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Using Alcohol As A Sleeping Aid

By: Wendy Jacob - Updated: 25 Sep 2012 | comments*Discuss
 
Using Alcohol As A Sleeping Aid

Alcohol has been used as a Sleeping Aid for centuries. A small 'tot' of whisky or other spirit has helped many adults drift off into a peaceful sleep. The initial sedative affect of a single drink taken occasionally to help you wind down and relax after a stressful day is unlikely to cause lasting damage.

Alcohol is seen as a relaxant because it stimulates the neurotransmitter that helps you calm down and sleep. This is why you feel relaxed and drowsy as adrenalin is temporarily suppressed. After a few hours the body tries to redress this imbalance and this causes sleeplessness. You may also experience dreams, sleep disturbances and early waking as excessive drinking interferes with REM sleep.

Too much alcohol near to bedtime will also cause dehydration and the need to drink more water and get up to go to the toilet. Headaches, nausea and restlessness will also make it difficult to sleep. The sleep you do get may be lighter and disruptive and you are likely to feel the effects of the night before well into the morning.

Sleep and Dependency

Increased drinking may be related to a number of other factors which also affect sleep. Stress and anxiety, an inherited tendency to addiction or being involved in a working or social life that encourages drinking, will all take their toll on the ability to sleep. All these factors affect sleep. Together they provide an effective cocktail that will almost certainly cause sleep problems, and will also affect long term mental and physical health.

Excessive drinking is often linked to other behaviours that affect sleep. Anxiety and depression, smoking, lack of exercise and a poor diet can create an environment where alcohol becomes difficult to manage. Many people find that their drinking increases slowly over a number of years and do not connect their sleep problems with their increased drinking and other lifestyle factors. The truth is; you cannot disconnect the way you live with the way you sleep.

Alcohol and Change

Alcohol dependency is more common in men, although women are increasingly at risk. Even lesser amounts may affect sleep and the sensible view by many experts is that a few alcohol free nights each week will help improve sleep. Alcohol increase often accompanies changes in weight. Being overweight affects sleep and heavier people are more likely to snore - affecting the victim, partner and sometimes other people within hearing distance!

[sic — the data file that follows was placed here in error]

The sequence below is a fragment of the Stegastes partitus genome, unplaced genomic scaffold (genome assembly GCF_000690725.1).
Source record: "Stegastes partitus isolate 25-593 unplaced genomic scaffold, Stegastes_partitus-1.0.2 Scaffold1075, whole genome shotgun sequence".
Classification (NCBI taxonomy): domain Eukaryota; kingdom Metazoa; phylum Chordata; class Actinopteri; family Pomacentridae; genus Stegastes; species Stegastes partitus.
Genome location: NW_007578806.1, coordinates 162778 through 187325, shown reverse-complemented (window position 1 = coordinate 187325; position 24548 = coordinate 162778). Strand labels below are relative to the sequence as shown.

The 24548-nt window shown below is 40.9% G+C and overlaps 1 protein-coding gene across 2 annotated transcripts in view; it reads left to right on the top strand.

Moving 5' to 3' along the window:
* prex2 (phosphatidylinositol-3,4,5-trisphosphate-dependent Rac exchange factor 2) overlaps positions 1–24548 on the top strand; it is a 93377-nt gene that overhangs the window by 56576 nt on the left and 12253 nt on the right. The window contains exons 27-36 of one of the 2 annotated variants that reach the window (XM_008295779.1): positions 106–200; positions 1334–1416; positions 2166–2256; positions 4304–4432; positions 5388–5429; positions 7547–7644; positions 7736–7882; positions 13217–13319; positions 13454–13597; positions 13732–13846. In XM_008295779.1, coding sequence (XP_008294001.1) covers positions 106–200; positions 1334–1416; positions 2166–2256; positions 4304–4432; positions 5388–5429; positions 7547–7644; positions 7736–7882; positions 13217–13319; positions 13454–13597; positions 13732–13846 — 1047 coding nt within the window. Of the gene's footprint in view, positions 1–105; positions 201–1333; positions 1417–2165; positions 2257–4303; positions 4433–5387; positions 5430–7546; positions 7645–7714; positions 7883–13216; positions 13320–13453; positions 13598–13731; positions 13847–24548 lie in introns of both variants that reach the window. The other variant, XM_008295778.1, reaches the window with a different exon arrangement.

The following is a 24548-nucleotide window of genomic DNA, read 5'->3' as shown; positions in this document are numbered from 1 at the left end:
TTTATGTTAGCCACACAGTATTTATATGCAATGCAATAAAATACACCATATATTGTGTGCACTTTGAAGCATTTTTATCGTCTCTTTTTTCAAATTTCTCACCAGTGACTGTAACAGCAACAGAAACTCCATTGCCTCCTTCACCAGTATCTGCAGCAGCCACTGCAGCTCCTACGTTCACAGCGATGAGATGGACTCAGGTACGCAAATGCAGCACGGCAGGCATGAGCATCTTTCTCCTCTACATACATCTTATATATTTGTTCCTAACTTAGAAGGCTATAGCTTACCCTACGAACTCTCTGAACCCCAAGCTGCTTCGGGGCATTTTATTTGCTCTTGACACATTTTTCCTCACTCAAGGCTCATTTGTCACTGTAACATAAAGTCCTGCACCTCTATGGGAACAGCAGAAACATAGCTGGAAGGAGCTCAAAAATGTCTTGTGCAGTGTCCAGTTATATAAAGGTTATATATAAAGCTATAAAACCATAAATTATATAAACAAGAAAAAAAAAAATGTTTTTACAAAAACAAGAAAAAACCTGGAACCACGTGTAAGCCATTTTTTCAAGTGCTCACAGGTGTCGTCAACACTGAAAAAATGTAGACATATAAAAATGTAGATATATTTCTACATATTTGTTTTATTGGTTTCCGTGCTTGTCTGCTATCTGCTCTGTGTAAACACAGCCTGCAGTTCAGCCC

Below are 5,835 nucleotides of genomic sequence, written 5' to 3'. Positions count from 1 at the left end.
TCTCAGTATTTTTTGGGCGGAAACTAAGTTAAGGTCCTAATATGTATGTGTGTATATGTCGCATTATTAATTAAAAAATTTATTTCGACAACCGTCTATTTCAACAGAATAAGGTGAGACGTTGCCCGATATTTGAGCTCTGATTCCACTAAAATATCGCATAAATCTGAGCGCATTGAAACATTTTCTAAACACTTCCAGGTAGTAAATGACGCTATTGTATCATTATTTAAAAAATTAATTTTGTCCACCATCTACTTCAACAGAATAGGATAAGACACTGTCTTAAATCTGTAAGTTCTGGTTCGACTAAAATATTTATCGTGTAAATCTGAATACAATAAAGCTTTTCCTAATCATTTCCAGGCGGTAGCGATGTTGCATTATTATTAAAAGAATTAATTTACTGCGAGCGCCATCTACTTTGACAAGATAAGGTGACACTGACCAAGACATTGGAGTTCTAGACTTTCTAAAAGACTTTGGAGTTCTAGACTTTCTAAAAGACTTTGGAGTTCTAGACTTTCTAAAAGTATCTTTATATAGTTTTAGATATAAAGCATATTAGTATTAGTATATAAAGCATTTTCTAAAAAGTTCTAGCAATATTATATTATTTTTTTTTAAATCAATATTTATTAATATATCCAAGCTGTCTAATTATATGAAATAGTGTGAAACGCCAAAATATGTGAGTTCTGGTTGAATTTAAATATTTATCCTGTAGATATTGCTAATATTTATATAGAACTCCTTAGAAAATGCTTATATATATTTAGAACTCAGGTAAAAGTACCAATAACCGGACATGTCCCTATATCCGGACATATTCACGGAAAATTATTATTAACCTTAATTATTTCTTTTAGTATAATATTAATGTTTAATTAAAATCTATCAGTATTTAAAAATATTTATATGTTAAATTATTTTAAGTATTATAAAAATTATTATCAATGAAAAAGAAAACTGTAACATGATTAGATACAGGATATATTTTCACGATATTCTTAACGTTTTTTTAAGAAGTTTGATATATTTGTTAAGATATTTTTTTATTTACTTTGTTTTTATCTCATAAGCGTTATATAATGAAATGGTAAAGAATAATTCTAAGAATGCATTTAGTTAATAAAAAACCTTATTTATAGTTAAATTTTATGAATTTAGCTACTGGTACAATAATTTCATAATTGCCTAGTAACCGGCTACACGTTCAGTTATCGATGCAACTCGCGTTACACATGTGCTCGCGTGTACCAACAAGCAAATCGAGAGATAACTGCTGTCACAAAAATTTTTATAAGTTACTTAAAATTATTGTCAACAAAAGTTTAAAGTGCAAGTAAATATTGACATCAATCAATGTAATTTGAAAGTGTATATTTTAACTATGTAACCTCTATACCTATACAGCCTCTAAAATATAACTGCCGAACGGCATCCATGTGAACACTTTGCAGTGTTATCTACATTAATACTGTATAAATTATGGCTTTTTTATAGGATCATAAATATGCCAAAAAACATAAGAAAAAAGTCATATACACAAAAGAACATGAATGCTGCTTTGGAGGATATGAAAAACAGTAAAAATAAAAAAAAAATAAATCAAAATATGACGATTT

Alcohol and Sleep Problems

Alcohol should be avoided by anyone suffering from sleep problems such as Sleepwalking. Alcohol affects the body's ability to get the right amount of REM sleep. It is important that anyone suffering from a sleep disturbance or from insomnia restricts the amount of alcohol they consume and looks at other dietary factors if they want to eliminate or improve their condition.

Making Changes

Deciding when alcohol is a problem is difficult. For many people it is a pleasant part of life. Combined with a good meal and some agreeable company, most of us can sensibly accommodate a few glasses into our weekly schedule.

If excessive drinking is affecting sleep it is likely that by giving up alcohol, sleep will improve. If alcohol dependency makes it impossible to give up drinking outside help and support may be required. There are a number of therapy programmes and methods used to help and drugs may be temporarily prescribed to help with withdrawal.

If you do feel that you are suffering from a drink problem, there are many places that you can turn to for help and support:

  • The Samaritans (08457 90 90 90)
  • Drinkline (0800 917 8282)
Changing drinking habits is hard and support from friends, family and professionals will help with long term commitment. Diet is increasingly seen to be influential in alcohol dependency and nutritional advice may be helpful. The amino acid Glutamine has been shown to reduce cravings in a study of alcoholics, and alcohol intake has been connected with a deficiency of Essential Fatty Acids (EFAs).

Alternative therapies such as Homeopathy and Acupuncture have proved helpful in treating some of the symptoms of dependency. Cognitive Behavioural Therapy helps address any underlying problems and creates a structure that will help prevent relapse. Yoga, meditation and other mind/body skills help rebuild the spirit ready to face and bond with the changing world.

Finding a way to face the world and leave the support of an addiction or dependency is long and hard. A peaceful night's sleep is not the same as the oblivion that many addicts crave but fail to achieve. Regaining the balance between night and day may mean trying a number of therapies and seeking help and support. By assessing the causes of sleep problems and insomnia it may mean addressing other issues in life that are affecting wellbeing.

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